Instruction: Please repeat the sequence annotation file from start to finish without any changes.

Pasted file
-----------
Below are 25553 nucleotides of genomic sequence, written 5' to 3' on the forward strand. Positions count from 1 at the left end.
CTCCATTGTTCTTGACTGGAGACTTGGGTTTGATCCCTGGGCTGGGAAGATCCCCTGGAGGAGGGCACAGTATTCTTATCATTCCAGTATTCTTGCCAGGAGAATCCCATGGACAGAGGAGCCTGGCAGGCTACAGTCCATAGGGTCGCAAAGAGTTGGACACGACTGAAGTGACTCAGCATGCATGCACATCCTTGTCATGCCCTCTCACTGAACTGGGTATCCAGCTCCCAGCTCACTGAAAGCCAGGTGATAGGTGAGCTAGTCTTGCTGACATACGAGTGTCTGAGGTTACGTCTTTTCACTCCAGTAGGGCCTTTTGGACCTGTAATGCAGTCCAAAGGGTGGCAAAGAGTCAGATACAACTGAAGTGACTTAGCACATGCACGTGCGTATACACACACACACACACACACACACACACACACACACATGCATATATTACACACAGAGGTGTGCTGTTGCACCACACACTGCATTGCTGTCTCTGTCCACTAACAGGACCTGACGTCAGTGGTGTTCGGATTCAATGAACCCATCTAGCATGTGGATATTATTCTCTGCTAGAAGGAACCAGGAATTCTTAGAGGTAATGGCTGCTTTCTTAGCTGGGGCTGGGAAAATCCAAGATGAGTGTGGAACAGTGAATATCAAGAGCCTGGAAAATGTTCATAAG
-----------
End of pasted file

Below are 25553 nucleotides of genomic sequence, written 5' to 3' on the forward strand. Positions count from 1 at the left end.
CTCCATTGTTCTTGACTGGAGACTTGGGTTTGATCCCTGGGCTGGGAAGATCCCCTGGAGGAGGGCACAGTATTCTTATCATTCCAGTATTCTTGCCAGGAGAATCCCATGGACAGAGGAGCCTGGCAGGCTACAGTCCATAGGGTCGCAAAGAGTTGGACACGACTGAAGTGACTCAGCATGCATGCACATCCTTGTCATGCCCTCTCACTGAACTGGGTATCCAGCTCCCAGCTCACTGAAAGCCAGGTGATAGGTGAGCTAGTCTTGCTGACATACGAGTGTCTGAGGTTACGTCTTTTCACTCCAGTAGGGCCTTTTGGACCTGTAATGCAGTCCAAAGGGTGGCAAAGAGTCAGATACAACTGAAGTGACTTAGCACATGCACGTGCGTATACACACACACACACACACACACACACACACACACACATGCATATATTACACACAGAGGTGTGCTGTTGCACCACACACTGCATTGCTGTCTCTGTCCACTAACAGGACCTGACGTCAGTGGTGTTCGGATTCAATGAACCCATCTAGCATGTGGATATTATTCTCTGCTAGAAGGAACCAGGAATTCTTAGAGGTAATGGCTGCTTTCTTAGCTGGGGCTGGGAAAATCCAAGATGAGTGTGGAACAGTGAATATCAAGAGCCTGGAAAATGTTCATAAG